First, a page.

In a recent decision, the New South Wales Court of Appeal found
that a supermarket and flower stall operator were not liable for a
customer's slip and fall injury.
Special Counsel Brooke Jacobs and Solicitor Elizabeth Harvey
discuss the decision in Coles Supermarkets Australia Pty Ltd v
Bright  NSWCA 17.
The plaintiff injured her left ankle when she slipped and fell
inside a Coles supermarket. The injury occurred in an area of the
supermarket next to a flower stall stocked by the Lynch Group.
The plaintiff alleged that her fall was caused by a puddle of
water left on the floor by an employee of the Lynch Group who had
arranged the flower display approximately 10 minutes before the
She successfully brought claims for negligence against both
Coles and the Lynch Group in the NSW District Court.
Both defendants appealed to the Court of Appeal.
The Court of Appeal overturned the trial judge's decision,
holding that the trial judge's finding that there was water on
the floor before the plaintiff slipped could not be sustained on
the evidence presented.
While it was not in dispute that there was water on the ground
immediately after the incident, this could be explained by the CCTV
footage showing the plaintiff overturning a bucket of flowers as
The only evidence in support of the floor being wet before the
incident was the plaintiff's belief that she saw skid marks on
the ground consistent with her shoe having moved forward through
water on the floor. The plaintiff conceded that she did not see any
water on the floor until after the fall.
The Court of Appeal reviewed the CCTV footage of events before
the incident. They could not see an event which would have caused a
spillage on the floor. They observed that there had been heavy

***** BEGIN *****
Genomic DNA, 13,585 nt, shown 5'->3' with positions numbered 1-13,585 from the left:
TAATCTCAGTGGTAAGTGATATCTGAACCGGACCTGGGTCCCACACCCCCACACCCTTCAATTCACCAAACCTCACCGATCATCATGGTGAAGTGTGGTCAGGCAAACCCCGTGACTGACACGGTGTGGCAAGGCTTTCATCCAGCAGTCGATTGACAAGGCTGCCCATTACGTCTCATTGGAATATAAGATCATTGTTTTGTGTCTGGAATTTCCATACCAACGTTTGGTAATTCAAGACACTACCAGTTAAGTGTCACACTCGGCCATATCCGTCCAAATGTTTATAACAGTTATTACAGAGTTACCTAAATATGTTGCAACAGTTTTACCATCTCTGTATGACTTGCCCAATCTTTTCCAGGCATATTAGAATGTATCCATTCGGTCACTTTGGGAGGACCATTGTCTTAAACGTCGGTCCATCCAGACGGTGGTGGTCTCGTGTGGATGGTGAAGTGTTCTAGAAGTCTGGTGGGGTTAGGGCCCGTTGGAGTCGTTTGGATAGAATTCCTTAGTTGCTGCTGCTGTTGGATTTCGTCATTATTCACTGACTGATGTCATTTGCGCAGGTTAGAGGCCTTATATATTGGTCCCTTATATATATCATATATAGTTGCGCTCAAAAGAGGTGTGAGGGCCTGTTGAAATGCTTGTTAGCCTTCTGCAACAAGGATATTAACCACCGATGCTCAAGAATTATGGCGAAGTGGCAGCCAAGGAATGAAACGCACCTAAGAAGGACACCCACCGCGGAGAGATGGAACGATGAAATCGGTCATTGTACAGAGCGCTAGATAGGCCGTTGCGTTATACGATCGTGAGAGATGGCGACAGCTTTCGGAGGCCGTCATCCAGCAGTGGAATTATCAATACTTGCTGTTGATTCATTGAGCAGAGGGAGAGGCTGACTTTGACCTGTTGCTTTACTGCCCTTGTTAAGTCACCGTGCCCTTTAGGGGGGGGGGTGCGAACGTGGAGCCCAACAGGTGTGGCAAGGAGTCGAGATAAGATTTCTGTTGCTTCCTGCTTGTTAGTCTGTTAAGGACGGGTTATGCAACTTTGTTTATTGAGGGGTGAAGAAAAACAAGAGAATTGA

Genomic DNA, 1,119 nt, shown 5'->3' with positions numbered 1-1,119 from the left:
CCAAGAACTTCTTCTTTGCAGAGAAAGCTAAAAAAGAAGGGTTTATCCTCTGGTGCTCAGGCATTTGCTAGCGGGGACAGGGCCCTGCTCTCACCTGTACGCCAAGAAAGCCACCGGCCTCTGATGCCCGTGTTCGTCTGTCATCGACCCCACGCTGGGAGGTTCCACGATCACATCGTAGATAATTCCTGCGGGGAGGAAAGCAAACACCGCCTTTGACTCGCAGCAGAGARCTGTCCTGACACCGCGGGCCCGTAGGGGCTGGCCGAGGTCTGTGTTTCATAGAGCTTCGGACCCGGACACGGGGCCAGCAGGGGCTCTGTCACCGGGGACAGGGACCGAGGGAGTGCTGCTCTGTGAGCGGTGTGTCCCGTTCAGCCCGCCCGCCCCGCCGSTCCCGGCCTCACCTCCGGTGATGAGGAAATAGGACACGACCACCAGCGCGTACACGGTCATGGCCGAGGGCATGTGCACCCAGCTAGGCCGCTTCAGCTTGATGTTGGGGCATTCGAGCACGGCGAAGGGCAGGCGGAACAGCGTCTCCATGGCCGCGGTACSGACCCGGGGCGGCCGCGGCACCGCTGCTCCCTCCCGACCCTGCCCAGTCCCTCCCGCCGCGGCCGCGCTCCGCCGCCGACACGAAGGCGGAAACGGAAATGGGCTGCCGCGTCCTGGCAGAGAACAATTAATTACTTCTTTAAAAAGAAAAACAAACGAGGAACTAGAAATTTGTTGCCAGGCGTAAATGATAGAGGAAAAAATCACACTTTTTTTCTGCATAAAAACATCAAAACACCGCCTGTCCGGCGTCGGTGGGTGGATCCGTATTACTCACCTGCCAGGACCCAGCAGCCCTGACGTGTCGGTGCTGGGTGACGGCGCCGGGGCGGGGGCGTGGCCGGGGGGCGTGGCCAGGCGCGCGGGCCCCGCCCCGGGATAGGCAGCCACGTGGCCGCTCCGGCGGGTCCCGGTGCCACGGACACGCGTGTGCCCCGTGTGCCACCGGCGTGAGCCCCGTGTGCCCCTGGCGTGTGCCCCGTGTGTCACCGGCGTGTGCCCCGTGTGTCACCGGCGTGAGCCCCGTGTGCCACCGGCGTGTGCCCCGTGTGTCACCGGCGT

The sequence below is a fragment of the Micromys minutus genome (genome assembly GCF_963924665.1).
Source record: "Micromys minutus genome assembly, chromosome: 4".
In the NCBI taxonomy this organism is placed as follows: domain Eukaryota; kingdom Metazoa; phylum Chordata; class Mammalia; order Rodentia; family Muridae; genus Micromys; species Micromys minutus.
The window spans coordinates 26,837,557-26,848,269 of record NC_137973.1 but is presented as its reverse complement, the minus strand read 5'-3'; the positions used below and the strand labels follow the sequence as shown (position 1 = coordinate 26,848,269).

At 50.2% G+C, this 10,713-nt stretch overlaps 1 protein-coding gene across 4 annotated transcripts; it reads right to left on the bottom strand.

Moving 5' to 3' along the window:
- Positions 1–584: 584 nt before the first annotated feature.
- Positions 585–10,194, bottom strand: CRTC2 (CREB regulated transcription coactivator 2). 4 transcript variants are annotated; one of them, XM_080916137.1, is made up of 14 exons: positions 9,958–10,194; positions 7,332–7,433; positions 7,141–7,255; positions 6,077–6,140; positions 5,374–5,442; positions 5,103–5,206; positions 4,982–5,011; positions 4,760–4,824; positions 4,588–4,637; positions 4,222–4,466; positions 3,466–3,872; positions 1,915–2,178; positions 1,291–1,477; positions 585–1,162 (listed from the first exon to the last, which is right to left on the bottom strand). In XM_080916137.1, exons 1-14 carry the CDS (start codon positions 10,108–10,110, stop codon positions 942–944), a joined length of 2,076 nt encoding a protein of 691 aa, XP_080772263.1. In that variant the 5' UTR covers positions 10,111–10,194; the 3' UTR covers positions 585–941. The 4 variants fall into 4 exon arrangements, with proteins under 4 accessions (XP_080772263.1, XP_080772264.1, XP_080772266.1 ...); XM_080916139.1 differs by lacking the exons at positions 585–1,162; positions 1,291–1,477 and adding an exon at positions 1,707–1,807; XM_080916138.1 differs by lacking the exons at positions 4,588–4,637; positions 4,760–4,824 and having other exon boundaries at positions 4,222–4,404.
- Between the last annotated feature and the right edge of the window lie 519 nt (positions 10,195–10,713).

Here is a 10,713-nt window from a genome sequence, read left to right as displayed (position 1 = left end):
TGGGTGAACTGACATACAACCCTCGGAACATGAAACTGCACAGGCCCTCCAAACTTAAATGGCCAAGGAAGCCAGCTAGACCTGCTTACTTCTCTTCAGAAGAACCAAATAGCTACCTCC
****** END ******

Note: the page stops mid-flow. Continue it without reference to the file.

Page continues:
traffic through the area, with no indication that any person
noticed or reacted to the presence of water on the floor. The Court
of Appeal considered the trial judge had erred in finding that
there was water on the floor before the plaintiff fell which led to
The Court of Appeal observed that, even if there had been water
present on the floor before the incident, this would not
automatically result in a finding of breach of duty by Coles or the
Lynch Group. The obligation is to take reasonable
precautions to avoid injury and does not involve a
guarantee that no risks will arise.
The Court of Appeal stated that the mere fact of a small
spillage did not necessarily entail a finding of a failure to take
reasonable care. The trial judge had failed to consider whether
Coles or the Lynch Group had discharged their duty.
Based on the factual finding that there was no water on the
floor, the Court of Appeal did not need to consider whether Coles
and the Lynch Group had taken reasonable care. However, the leading
judgment observed that the evidence demonstrated that Coles
"had a perfectly adequate system of inspection" and a
"conscientious manager", and that the Lynch Group
employee was also conscientious in identifying and cleaning up such
spillage if it occurred.
The duty of care owed by retailers is not to be elevated to a
guarantee to provide safe premises; it is a duty to take
In order to succeed on causation, it is not sufficient for a
plaintiff to merely prove that they fell; instead they must
demonstrate what caused them to fall on the balance of
Further, the incident must result from a causative
breach of duty by the defendant(s) or a by failure to exercise
Retailers can avoid adverse findings by implementing and
maintaining reasonable systems of inspection (inspections at 20
minute intervals are usually held to suffice).
The failure of a party to call a witness does not necessarily give rise to an adverse inference being drawn in accordance with Jones v Dunkel (1959) 101 CLR 298. An unfavourable inference is drawn only if evidence otherwise provides a basis on which that unfavourable inference can be drawn.
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